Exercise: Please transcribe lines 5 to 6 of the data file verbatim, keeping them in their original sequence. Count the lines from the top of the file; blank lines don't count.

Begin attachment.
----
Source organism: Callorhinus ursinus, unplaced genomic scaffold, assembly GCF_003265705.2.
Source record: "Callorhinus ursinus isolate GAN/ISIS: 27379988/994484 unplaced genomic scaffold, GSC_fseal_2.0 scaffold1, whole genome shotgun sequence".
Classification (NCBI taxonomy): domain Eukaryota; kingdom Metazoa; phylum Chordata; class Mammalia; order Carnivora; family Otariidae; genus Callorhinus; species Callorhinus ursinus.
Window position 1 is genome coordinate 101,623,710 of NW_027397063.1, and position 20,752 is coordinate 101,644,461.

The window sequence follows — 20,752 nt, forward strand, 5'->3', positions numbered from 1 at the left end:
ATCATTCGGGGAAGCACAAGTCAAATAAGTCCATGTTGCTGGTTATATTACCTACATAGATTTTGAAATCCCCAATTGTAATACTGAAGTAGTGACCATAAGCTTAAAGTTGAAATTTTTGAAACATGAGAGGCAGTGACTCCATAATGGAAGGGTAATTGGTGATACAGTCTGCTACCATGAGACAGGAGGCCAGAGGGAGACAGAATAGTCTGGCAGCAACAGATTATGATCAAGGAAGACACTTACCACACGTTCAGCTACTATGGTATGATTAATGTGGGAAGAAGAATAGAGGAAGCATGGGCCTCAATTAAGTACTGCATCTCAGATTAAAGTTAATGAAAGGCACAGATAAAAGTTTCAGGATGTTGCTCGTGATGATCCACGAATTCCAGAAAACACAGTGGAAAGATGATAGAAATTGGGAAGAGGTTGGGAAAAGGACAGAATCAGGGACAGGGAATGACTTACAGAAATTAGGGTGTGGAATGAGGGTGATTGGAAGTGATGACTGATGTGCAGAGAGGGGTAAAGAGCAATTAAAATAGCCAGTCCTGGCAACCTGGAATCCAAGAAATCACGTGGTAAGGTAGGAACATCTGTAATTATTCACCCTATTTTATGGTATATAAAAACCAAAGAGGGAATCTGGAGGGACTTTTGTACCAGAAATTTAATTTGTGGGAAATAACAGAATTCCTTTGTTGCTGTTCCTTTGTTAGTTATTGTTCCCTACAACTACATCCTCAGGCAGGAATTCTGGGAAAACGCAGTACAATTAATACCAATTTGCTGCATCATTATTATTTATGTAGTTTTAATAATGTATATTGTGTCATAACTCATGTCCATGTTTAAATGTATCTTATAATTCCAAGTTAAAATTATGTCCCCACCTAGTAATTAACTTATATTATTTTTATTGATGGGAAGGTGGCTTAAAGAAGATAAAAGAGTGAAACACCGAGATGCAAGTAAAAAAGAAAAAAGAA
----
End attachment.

The window sequence follows — 20,752 nt, forward strand, 5'->3', positions numbered from 1 at the left end:
ATCATTCGGGGAAGCACAAGTCAAATAAGTCCATGTTGCTGGTTATATTACCTACATAGATTTTGAAATCCCCAATTGTAATACTGAAGTAGTGACCATAAGCTTAAAGTTGAAATTTTTGAAACATGAGAGGCAGTGACTCCATAATGGAAGGGTAATTGGTGATACAGTCTGCTACCATGAGACAGGAGGCCAGAGGGAGACAGAATAGTCTGGCAGCAACAGATTATGATCAAGGAAGACACTTACCACACGTTCAGCTACTATGGTATGATTAATGTGGGAAGAAGAATAGAGGAAGCATGGGCCTCAATTAAGTACTGCATCTCAGATTAAAGTTAATGAAAGGCACAGATAAAAGTTTCAGGATGTTGCTCGTGATGATCCACGAATTCCAGAAAACACAGTGGAAAGATGATAGAAATTGGGAAGAGGTTGGGAAAAGGACAGAATCAGGGACAGGGAATGACTTACAGAAATTAGGGTGTGGAATGAGGGTGATTGGAAGTGATGACTGATGTGCAGAGAGGGGTAAAGAGCAATTAAAATAGCCAGTCCTGGCAACCTGGAATCCAAGAAATCACGTGGTAAGGTAGGAACATCTGTAATTATTCACCCTATTTTATGGTATATAAAAACCAAAGAGGGAATCTGGAGGGACTTTTGTACCAGAAATTTAATTTGTGGGAAATAACAGAATTCCTTTGTTGCTGTTCCTTTGTTAGTTATTGTTCCCTACAACTACATCCTCAGGCAGGAATTCTGGGAAAACGCAGTACAATTAATACCAATTTGCTGCATCATTATTATTTATGTAGTTTTAATAATGTATATTGTGTCATAACTCATGTCCATGTTTAAATGTATCTTATAATTCCAAGTTAAAATTATGTCCCCACCTAGTAATTAACTTATATTATTTTTATTGATGGGAAGGTGGCTTAAAGAAGATAAAAGAGTGAAACACCGAGATGCAAGTAAAAAAGAAAAAAGAA